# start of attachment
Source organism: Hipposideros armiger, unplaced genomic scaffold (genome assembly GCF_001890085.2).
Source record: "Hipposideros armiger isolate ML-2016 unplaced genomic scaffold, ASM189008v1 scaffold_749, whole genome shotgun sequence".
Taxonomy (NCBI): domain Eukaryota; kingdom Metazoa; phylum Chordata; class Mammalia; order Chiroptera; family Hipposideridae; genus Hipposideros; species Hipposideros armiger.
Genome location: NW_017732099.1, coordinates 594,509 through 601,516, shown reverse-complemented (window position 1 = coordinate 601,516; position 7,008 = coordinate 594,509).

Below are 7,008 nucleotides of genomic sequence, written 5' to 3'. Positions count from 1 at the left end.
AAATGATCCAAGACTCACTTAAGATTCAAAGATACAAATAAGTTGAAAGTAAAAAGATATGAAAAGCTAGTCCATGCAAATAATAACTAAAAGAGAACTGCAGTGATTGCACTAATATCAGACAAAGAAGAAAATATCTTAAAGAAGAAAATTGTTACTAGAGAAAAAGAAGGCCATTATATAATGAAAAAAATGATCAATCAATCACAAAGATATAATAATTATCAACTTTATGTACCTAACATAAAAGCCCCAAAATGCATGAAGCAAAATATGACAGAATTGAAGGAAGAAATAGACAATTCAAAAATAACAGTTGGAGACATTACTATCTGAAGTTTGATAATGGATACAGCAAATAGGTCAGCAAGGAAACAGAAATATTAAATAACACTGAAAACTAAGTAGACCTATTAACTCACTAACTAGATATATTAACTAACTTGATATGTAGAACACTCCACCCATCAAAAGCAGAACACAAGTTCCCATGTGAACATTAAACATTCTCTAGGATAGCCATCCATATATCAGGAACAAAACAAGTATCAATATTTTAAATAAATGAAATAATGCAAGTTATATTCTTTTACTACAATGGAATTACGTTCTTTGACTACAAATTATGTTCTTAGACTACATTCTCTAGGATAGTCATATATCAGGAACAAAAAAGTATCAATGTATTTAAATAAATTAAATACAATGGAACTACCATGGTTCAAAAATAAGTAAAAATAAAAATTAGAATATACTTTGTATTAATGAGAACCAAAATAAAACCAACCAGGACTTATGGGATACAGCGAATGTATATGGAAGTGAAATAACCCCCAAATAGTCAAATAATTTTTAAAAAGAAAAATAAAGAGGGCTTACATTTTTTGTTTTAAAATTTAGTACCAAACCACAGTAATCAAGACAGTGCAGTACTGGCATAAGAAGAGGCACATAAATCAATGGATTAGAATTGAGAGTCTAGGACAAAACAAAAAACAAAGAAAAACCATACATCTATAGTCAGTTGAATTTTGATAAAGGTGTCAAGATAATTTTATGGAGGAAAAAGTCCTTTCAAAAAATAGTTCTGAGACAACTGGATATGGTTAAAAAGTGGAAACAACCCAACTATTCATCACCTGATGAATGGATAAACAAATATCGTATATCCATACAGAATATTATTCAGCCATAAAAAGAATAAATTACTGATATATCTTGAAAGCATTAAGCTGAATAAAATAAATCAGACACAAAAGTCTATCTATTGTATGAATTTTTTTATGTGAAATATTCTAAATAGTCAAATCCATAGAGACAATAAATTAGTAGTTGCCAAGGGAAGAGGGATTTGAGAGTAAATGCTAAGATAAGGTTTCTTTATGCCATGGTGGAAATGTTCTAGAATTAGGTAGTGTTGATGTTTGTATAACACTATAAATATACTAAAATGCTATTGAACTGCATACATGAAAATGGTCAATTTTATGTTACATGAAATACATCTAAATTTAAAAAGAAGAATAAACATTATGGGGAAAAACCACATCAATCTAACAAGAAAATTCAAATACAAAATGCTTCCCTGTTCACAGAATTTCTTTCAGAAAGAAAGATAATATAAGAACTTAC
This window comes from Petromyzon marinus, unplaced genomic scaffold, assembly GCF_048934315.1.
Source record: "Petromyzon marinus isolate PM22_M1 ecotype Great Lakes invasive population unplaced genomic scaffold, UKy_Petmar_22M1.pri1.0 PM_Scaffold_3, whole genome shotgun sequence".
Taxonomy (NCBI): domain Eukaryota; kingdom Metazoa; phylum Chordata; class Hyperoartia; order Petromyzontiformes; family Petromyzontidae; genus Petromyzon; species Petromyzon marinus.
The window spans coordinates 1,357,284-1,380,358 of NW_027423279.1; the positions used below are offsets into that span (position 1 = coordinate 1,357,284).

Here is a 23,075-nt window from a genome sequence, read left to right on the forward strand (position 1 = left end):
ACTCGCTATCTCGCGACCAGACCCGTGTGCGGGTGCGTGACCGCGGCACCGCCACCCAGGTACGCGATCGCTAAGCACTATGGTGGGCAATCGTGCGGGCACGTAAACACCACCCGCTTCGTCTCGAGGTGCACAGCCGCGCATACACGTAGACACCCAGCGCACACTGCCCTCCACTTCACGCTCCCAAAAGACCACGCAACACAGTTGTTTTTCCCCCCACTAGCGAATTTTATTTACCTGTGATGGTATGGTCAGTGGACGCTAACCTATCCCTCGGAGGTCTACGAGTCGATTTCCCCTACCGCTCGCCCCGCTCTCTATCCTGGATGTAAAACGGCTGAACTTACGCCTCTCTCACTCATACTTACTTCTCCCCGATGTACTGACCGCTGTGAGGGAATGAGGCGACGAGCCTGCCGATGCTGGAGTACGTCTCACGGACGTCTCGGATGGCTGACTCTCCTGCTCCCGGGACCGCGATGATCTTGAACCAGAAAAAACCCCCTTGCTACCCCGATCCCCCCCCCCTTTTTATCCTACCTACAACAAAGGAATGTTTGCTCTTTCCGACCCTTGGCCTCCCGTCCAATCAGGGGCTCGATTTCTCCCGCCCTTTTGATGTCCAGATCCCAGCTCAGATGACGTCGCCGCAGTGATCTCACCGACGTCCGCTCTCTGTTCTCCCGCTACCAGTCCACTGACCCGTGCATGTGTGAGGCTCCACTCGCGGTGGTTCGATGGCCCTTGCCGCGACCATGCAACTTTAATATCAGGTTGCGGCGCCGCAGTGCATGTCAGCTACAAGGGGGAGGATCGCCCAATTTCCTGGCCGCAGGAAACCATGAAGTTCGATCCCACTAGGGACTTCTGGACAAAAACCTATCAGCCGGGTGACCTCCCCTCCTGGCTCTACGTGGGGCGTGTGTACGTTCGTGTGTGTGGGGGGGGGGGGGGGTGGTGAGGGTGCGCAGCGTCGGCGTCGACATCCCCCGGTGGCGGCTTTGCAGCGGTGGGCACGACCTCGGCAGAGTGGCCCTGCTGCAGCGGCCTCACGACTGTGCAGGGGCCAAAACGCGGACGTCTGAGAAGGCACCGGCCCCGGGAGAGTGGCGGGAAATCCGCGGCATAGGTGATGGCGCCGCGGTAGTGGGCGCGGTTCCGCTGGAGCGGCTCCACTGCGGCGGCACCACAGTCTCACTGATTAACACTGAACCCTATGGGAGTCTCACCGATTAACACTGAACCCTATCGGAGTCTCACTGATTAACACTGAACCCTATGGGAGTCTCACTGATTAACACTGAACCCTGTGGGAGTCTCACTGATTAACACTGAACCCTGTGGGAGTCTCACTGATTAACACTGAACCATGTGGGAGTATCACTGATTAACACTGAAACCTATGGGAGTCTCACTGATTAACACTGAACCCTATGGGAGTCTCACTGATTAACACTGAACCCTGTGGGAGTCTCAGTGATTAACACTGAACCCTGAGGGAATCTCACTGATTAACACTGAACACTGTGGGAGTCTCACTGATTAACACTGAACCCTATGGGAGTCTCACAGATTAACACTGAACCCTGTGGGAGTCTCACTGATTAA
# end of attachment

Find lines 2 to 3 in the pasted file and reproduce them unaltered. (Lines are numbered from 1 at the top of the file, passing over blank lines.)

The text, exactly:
Source record: "Hipposideros armiger isolate ML-2016 unplaced genomic scaffold, ASM189008v1 scaffold_749, whole genome shotgun sequence".
Taxonomy (NCBI): domain Eukaryota; kingdom Metazoa; phylum Chordata; class Mammalia; order Chiroptera; family Hipposideridae; genus Hipposideros; species Hipposideros armiger.